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Could RB Jacobi Green keep Giants' Richmond pipeline humming?

Green is a small, but powerful running back who had a monstrous senior season.

Jacobi Green runs with the ball during the NFLPA Collegiate Bowl
Jacobi Green runs with the ball during the NFLPA Collegiate Bowl
Kelvin Kuo-USA TODAY Sports

Jacobi Green is a 5-foot-9, 204-pound running back from Richmond who says "I think I play bigger than my size," and who admires the running style of now-retired former Seattle Seahawks's wrecking ball Marshawn Lynch.

"I just love the way he's an enforcer. I like his attitude running the ball, that's the way I try to run it," Green said of Lynch during a recent phone interview.

Yes, that is the way Green appears to try to run the ball. With apologies for the musical selection and the unfortunate language it includes (this was the only 2015 highlight video of Green I could find) watch the video below. If you're offended by the language, please turn off the sound. This is a guy who runs like anything in his path is an obstacle that needs to be destroyed.

"I’m more of a north/south type of guy. I can wiggle and cut back and all that … I’m not afraid of contact, I’ll lower my shoulder," Green said. "I played a lot of defense back in high school, so I really don’t mind it."

Green also runs like a guy who had to wait forever for his opportunity and wasn't going to let anyone stand in his way once he got it. Because, well, he is a guy who had to wait for his opportunity.

During his first three seasons with the Spiders, annually one of the better teams in the FCS, Green was a part-time player. In 2013 and 2014, he split time in the backfield with Seth Fisher, a 6-foot-2, 232-pound, who was named a preseason All-American by several publications heading into 2015.

Green, even at the beginning of his senior season, was biding his time as a part-time running back while also handling kickoff and punt return duties for Richmond.

When Fisher was injured, that changed. During a seven-game stretch, Green carried the ball no less than 20 times a game, with his high being 34 in a game against Albany. During that span, he carried the ball 192 times for 1,206 yards (6.3 yards per carry) with 16 rushing touchdowns.

Green finished his senior season with 1,595 yards rushing, a 6.0 yards per carry average, 21 rushing touchdowns, and 28 pass receptions.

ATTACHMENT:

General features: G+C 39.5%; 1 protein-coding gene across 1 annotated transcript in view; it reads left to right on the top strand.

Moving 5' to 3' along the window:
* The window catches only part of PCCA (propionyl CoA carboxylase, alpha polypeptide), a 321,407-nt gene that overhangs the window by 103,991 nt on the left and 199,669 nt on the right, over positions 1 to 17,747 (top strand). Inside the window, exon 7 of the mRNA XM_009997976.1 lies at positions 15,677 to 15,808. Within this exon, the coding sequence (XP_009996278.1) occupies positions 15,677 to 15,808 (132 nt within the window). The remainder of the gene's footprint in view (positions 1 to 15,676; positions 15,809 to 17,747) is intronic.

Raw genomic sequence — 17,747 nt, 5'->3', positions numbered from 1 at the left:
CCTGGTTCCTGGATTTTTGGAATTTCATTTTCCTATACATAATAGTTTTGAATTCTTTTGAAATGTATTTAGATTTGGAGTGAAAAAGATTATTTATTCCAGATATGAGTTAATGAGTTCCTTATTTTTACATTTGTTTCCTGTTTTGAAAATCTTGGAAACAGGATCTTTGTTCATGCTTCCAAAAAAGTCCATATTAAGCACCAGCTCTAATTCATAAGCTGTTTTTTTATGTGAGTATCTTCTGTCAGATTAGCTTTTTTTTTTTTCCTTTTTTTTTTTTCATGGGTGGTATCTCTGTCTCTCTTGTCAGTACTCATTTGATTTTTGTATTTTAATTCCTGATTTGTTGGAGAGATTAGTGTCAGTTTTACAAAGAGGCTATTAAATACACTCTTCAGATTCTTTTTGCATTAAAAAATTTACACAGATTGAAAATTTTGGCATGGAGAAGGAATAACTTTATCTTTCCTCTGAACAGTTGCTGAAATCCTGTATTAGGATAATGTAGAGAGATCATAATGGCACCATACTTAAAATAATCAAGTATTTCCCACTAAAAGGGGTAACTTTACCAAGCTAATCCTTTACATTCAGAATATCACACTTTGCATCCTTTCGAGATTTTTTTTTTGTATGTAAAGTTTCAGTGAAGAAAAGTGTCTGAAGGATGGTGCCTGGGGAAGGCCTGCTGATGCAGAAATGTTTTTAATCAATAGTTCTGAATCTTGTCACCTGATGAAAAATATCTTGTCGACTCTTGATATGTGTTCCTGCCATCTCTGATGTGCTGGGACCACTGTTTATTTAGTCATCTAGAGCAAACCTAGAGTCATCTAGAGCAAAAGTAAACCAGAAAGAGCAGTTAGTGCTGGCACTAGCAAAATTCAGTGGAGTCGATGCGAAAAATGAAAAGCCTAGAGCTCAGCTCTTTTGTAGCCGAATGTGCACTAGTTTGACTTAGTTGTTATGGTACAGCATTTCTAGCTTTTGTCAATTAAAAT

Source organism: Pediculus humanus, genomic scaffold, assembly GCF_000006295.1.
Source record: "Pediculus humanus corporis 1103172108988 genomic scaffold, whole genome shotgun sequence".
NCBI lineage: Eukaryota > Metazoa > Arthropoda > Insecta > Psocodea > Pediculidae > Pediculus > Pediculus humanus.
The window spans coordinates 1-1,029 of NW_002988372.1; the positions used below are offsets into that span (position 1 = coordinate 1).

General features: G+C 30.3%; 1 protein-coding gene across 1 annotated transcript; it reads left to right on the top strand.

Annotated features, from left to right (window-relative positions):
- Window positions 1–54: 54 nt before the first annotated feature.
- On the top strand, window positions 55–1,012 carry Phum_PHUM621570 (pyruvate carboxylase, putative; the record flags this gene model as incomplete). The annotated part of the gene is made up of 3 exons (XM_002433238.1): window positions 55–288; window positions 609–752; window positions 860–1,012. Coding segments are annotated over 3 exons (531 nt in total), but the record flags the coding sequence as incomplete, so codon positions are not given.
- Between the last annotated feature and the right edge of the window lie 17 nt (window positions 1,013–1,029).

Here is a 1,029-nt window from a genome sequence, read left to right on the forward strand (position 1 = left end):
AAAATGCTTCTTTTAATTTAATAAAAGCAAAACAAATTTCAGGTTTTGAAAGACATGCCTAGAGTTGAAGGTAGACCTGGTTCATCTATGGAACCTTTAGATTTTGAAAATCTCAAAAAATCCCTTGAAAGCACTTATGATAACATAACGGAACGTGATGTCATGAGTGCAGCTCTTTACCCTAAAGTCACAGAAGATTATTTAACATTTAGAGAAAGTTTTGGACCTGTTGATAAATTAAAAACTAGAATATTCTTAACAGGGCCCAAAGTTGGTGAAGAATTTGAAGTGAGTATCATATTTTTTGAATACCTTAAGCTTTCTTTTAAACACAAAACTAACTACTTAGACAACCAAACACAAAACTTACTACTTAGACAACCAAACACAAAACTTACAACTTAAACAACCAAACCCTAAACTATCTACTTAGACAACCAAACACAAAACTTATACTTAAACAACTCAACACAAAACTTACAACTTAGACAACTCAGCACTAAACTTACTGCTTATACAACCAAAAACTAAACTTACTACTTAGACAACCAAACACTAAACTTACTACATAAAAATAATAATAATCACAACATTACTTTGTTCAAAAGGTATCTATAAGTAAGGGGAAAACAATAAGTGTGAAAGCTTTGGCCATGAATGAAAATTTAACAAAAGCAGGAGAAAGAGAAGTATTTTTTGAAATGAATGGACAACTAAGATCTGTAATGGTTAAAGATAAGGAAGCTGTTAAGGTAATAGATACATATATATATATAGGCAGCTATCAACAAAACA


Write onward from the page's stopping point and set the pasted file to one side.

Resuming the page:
"My first three years we were more of a spread, pass-first type offense. I was also sharing the load with Seth Fisher. I was not getting as many carries as I would like," Green said. "My senior year we moved to a more pro-style I and then Seth got hurt so I took over the load. That's why I think I exploded like I did."

Does Green have a shot to make it in the NFL? He told me he spoke with the Giants while practicing for the NFLPA Collegiate Bowl, and spoke with representatives from the Philadelphia Eagles and Oakland Raiders at the Richmond Pro Day. Draft guides appear to indicate he is likely to have to try and make a team as an undrafted free agent.

Green is not a speed merchant, with his hard-running, physical style being his calling card. He ran a 4.54 40-yard dash at the Richmond Pro Day. That would put him middle of the pack among running backs tested at the NFL Scouting Combine. It is, however, the same 40 time posted by Derrick Henry of Alabama and Kenneth Dixon of Louisiana Tech, both players expected to be selected in the first two days of the draft.

Here are Green's Pro Day measurables:

  • 40-yard dash: 4.54
  • 20-yard shuttle: 4.17
  • Vertical jump: 33½ inches
  • Broad jump: 9 feet, 10 inches
  • Bench press: 23 reps (225 pounds)

Here is a scouting report on Green:

Green is a compactly built inside-out type of runner. At 5’9" he’s on the shorter side, but he’s not small at 198 pounds and he can put his head down and grind for extra yards. He destroyed Illinois State in their FCS playoff game by attacking the hole with authority, but also having the vision to set up second-level blocks and react accordingly. There are several times where he lowered his shoulder and ran through the would-be tackle.

Green consistently presses the hole. There is no dancing in the backfield, no wasted steps or motion either. He doesn’t cut sharply, and that’s part of why he’s trying to run through so many tackles; there isn’t much wiggle while he’s running. He has strong 3-step acceleration and speed but doesn’t have an above-average top gear in the open field. The Jacksonville native had over 50 receptions in his final two years and reports from the NFLPA game indicate he catches the ball cleanly and can pass protect, too. If that validates in training camp and preseason, I have little doubt Green will stick in the NFL. Coaches love versatile backs who can get hit in the backfield and still muster a 2-yard gain, and I think Green can do that just fine. His work in short-yardage and red zone situations as a senior was nothing short of sensational. 6th round grade from me, but at his size and relative lack of speed (one scout told me he expects Green to be in the 4.55 range) he’s a tough sell on draft weekend.

Draft projection: late 7th round-UDFA

The Giants have had a Richmond pipeline in recent years. Defensive end Kerry Wynn, safety Cooper Taylor, and wide receiver Ben Edwards all played for the Spiders. They have also been other former Richmond players in training camp. Could Green be the next Richmond player to get a chance with the Giants?